26 March 2010


Speak for yourself.  I like them.

Last year when the new south-end beds were planted up we included a number of hellebore orientalis hybrids for their late winter flowers and tolerance of summer drought.  These were raised from small seedlings collected a good few years ago and grown on in pots till large enough to plant out.  They flower early each year with flowers in various shades of green, yellow, red and plum with waxy long lasting sepals (the  sepals are doing the same job as petals - similar to clematis flowers).  Each flower is delicately spotted and striped on its face but the flowers hang their heads and you need to turn up the bloom to see this - be warned though, if I catch you mid-bed doing this I will shout at you for you will be stood on emerging new shoots!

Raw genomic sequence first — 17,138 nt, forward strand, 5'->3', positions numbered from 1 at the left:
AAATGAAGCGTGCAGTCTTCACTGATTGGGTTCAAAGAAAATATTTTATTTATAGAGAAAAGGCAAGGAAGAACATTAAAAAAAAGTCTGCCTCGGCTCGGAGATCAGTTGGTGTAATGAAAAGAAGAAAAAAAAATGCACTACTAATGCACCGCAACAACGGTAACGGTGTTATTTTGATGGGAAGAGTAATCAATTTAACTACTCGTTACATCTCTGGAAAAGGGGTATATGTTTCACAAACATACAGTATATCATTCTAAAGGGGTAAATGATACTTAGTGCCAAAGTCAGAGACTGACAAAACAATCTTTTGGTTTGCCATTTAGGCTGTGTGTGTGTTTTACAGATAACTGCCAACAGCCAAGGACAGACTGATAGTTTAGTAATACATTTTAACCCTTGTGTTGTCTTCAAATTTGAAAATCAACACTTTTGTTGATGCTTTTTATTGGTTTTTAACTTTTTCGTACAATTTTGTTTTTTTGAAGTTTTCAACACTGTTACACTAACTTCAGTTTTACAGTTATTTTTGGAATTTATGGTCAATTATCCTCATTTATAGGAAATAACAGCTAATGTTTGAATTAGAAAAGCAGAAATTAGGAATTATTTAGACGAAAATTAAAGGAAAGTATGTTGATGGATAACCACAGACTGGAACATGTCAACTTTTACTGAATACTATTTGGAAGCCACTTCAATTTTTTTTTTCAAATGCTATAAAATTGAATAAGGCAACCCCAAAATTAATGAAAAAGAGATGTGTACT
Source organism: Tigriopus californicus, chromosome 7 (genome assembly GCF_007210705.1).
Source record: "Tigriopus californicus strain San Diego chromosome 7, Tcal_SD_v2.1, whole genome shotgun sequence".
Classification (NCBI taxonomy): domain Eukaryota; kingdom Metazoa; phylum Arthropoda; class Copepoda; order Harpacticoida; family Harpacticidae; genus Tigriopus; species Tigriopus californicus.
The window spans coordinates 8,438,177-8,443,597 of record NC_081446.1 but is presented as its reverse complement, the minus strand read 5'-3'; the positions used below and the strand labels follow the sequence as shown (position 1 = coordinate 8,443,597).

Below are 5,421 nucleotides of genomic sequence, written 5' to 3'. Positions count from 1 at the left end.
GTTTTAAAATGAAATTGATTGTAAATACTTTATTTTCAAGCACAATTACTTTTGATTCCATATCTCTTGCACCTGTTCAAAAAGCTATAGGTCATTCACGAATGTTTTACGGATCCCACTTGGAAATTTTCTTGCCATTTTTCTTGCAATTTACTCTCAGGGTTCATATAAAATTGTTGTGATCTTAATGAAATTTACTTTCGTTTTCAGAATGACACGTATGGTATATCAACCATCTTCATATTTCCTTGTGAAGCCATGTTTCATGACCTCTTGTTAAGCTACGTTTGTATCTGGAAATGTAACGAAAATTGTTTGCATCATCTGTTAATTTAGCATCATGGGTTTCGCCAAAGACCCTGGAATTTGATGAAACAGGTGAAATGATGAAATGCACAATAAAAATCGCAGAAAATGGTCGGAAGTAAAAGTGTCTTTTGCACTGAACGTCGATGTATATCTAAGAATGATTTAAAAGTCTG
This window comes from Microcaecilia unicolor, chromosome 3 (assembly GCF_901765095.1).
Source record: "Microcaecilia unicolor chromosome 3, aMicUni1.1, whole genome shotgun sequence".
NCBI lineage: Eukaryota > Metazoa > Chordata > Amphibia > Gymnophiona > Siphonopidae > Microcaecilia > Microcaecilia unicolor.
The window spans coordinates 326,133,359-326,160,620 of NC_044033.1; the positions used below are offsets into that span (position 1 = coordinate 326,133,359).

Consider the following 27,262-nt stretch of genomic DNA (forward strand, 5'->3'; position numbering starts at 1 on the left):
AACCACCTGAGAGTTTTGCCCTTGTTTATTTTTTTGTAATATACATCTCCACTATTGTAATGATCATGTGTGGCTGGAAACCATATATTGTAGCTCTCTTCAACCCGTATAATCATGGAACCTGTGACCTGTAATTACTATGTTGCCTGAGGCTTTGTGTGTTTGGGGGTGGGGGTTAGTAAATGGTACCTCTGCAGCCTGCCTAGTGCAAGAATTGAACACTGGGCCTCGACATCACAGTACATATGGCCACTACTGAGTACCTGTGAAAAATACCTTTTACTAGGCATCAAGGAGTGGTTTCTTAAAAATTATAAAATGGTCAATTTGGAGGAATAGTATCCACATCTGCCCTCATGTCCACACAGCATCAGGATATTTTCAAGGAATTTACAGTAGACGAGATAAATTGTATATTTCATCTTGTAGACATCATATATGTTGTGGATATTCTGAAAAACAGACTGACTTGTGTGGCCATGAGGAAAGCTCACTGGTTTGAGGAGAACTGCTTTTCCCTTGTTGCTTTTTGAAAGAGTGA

Hellebore orientalis hybrids make good clumps of dark green cut leaves and are happy in shade, growing in soil with added leaf-mould and compost they are long lived and summer-drought tolerant.  They are originally woodland plants and make the most of the bare branches above to grow and flower before the trees leaf and the light levels drop.  The flowering stems appear early in the year and in hard frosts keel over only to right themselves when the weather improves.  Our plants will take a few years to bulk up but even now are giving a good showing.

In red,
spotty, whitey, greeny,
and damson.

No comments:

Post a Comment